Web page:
Thursday, October 29, 2009

More Novels About Female Athletes

I just read two of the best books ever – Dairy Queen and The Off Season – by Catherine Gilbert Murdock. I discovered them one morning stocking shelves at Borders. I want to write sports books for and/or about girls and women, so I always keep an eye out for fiction about female athletes. I borrowed both books from the library and finished them in a week because I couldn’t stop reading.

In the past I’ve been asked what, in my opinion, makes a good book. There are three things I look for in a piece of fiction: a likeable/relatable character, compelling story, and beautifully written prose. It is extraordinarily rare that I find a book that matches all three criteria, so I get very excited when I do. Dairy Queen and its sequel The Off Season both meet up to my standards for excellence in literature.

The narrator, D.J. Schwenk, is a junior in high school who plays football for her high school. She is also a star basketball player and a reluctant volleyball player, as well as a farmer and a trainer. Gotta admire that athleticism. I liked D.J. from the start, but I felt connected to her when she said, (and I paraphrase), “I'm definitely not one of the cool kids but I'm too big for anyone to mess with.” This was exactly how I felt in middle and most of high school.

A few weeks ago I read Swimming by Nicola Keegan, and although I enjoyed Keegan’s prose, I got the distinct feeling that she had never been an athlete in her life. Not that you have to have direct experience with a subject to write about it. But her story didn’t ring true to me. It bothered me enough that I looked up info on Keegan and sure enough, she’d never been an athlete. While reading Murdock’s books I did not once question whether the author was an athlete or not because I completely believed D.J.’s athletic experience. Turns out Murdock did not grow up as an athlete, although she did start competing in triathlons for fun a few years ago.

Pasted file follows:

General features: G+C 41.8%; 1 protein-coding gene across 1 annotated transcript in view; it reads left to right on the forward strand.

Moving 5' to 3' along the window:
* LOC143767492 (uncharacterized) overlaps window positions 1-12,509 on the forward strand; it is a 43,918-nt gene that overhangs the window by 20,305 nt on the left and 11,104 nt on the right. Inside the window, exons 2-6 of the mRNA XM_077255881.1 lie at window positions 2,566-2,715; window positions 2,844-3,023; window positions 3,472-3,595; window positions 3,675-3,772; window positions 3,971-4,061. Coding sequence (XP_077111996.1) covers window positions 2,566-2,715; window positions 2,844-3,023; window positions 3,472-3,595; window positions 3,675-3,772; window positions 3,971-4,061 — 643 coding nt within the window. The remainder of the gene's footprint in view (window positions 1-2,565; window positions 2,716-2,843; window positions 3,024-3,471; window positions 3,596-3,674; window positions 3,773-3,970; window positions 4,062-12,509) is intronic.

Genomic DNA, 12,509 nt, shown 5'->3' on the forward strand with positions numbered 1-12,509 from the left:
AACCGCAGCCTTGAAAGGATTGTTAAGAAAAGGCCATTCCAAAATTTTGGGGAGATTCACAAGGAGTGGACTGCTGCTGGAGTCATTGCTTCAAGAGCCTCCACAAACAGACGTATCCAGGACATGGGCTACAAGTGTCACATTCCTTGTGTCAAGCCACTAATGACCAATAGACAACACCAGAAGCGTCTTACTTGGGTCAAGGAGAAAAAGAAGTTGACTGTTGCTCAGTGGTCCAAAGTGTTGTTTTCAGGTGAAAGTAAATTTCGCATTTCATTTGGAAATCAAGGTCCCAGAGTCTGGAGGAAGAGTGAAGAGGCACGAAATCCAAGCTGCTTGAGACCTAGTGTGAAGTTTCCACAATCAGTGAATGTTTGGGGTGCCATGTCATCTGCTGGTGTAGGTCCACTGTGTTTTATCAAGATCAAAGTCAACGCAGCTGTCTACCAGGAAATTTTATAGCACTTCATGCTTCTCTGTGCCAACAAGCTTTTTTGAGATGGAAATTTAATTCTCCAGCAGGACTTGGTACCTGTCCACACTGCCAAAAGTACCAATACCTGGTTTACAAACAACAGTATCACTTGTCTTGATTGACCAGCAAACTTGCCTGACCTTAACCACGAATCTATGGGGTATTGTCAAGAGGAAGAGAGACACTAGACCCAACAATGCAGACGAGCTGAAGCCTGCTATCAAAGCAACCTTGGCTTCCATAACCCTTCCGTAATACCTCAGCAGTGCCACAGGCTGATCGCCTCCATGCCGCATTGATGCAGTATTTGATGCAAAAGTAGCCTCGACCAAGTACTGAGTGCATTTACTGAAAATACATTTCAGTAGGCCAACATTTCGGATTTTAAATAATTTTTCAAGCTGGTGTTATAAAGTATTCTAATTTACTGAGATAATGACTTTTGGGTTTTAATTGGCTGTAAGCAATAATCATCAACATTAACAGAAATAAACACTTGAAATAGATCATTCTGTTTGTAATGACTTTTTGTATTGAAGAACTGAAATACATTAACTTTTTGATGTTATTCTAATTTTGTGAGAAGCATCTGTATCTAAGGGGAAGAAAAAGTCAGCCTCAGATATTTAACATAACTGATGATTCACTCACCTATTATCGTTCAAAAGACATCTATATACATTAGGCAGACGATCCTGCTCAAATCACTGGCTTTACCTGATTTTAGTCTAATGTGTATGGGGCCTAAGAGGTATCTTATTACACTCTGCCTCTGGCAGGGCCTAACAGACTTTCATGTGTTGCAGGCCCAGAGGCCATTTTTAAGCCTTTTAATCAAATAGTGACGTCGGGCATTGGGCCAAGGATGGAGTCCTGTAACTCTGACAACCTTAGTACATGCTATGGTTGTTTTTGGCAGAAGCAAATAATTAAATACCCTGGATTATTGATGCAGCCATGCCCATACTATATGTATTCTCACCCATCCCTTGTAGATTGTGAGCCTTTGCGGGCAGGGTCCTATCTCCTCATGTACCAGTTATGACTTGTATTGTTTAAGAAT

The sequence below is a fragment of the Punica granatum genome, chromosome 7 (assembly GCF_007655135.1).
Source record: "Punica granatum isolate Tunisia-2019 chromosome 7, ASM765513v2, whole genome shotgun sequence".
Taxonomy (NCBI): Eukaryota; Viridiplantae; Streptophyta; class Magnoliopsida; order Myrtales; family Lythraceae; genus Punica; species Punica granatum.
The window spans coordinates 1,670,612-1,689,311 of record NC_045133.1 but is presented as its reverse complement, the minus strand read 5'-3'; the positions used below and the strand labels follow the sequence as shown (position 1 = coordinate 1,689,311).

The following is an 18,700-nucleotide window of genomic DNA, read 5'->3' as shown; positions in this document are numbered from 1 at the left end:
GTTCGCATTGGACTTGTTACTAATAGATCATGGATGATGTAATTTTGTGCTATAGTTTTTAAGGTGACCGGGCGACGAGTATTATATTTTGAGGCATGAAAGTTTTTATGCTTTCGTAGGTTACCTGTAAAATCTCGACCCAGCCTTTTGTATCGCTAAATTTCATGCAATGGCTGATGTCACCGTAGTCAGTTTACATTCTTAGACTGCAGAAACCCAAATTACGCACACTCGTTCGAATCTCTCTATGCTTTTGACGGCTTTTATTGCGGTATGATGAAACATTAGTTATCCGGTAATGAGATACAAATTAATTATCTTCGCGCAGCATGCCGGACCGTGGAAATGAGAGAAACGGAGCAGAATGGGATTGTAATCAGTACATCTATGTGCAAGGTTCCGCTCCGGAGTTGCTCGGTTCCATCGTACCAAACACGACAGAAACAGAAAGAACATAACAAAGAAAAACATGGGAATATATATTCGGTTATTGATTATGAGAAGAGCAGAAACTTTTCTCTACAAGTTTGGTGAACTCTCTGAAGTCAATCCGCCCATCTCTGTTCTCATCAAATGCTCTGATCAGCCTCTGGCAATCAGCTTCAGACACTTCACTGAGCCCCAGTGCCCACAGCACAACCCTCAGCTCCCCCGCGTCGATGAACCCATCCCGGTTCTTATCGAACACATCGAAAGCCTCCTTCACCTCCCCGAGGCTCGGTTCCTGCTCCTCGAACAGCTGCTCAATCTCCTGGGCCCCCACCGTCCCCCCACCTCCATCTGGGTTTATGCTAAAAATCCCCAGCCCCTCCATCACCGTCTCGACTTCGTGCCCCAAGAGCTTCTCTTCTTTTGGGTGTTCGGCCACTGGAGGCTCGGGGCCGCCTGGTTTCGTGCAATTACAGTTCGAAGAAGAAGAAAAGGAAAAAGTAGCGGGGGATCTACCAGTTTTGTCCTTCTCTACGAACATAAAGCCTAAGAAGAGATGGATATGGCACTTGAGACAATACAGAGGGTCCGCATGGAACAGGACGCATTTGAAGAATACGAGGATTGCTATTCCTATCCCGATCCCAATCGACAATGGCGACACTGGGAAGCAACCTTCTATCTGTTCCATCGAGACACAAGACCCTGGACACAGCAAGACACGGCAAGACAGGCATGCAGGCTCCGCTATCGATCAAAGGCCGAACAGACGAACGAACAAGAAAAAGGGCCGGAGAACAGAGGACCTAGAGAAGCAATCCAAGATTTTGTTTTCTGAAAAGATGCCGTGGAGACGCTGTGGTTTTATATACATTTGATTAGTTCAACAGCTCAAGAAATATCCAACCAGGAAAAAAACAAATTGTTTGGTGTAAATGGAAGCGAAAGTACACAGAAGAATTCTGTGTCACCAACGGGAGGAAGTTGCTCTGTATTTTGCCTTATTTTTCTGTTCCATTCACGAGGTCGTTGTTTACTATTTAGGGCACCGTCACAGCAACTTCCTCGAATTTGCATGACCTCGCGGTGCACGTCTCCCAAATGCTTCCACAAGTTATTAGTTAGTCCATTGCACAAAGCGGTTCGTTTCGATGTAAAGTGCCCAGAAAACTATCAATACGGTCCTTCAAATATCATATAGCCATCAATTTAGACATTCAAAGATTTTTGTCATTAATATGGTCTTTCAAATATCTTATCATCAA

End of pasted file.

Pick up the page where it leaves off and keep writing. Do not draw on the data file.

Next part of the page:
The good news just keeps getting better. When looking up more info about Murdock, I discovered that earlier this month the third book in the Dairy Queen trilogy was released! I didn’t even know a third book was in question! How exciting! It's called Front and Center. Can’t wait to read it.
Another fun fact about Catherine Gilbert Murdock: her sister is Elizabeth Gilbert, the author Eat, Pray, Love.


Unknown said...

What about the 'Swimming' book was not convincing? I haven't ready it, just curious.

Joyce Moyer Hostetter said...

I read Dairy Queen but haven't read the sequel. So many books, so little time.

Emily Bone said...

I'm reading 'Swimming' at the moment too. About half way through so far, and I agree that it lacks a certain authenticity. I do however like the fact that the main character uses swimming as a hypnotic-state stress reliever as I could identify with that.
And I LOVE reading about her training- I'm finding it interesting to learn a bit about the American way of doing things (if the book is in fact true to life).

Anne Greenawalt said...

I'm glad I'm not the only swimmer who felt it lacked a little something!

It's funny you say you like reading it to find out about the American way of training, because I'm pretty sure Keegan is Irish! But she I think she researched American swimming pretty throroughly. So although I think it's a well written book, it reads more like someone who researched swimming than someone who experienced it first hand. But in the end Keegan's book really isn't about competitive swimming, so it doesn't really matter.

Anne Greenawalt said...

Aletha, I just realized that the response I wrote to you isn't showing here - so I don't know if it ever got posted properly or got deleted. Sorry! I wasn't ignoring your question. My response to Emily above sort of answers your question.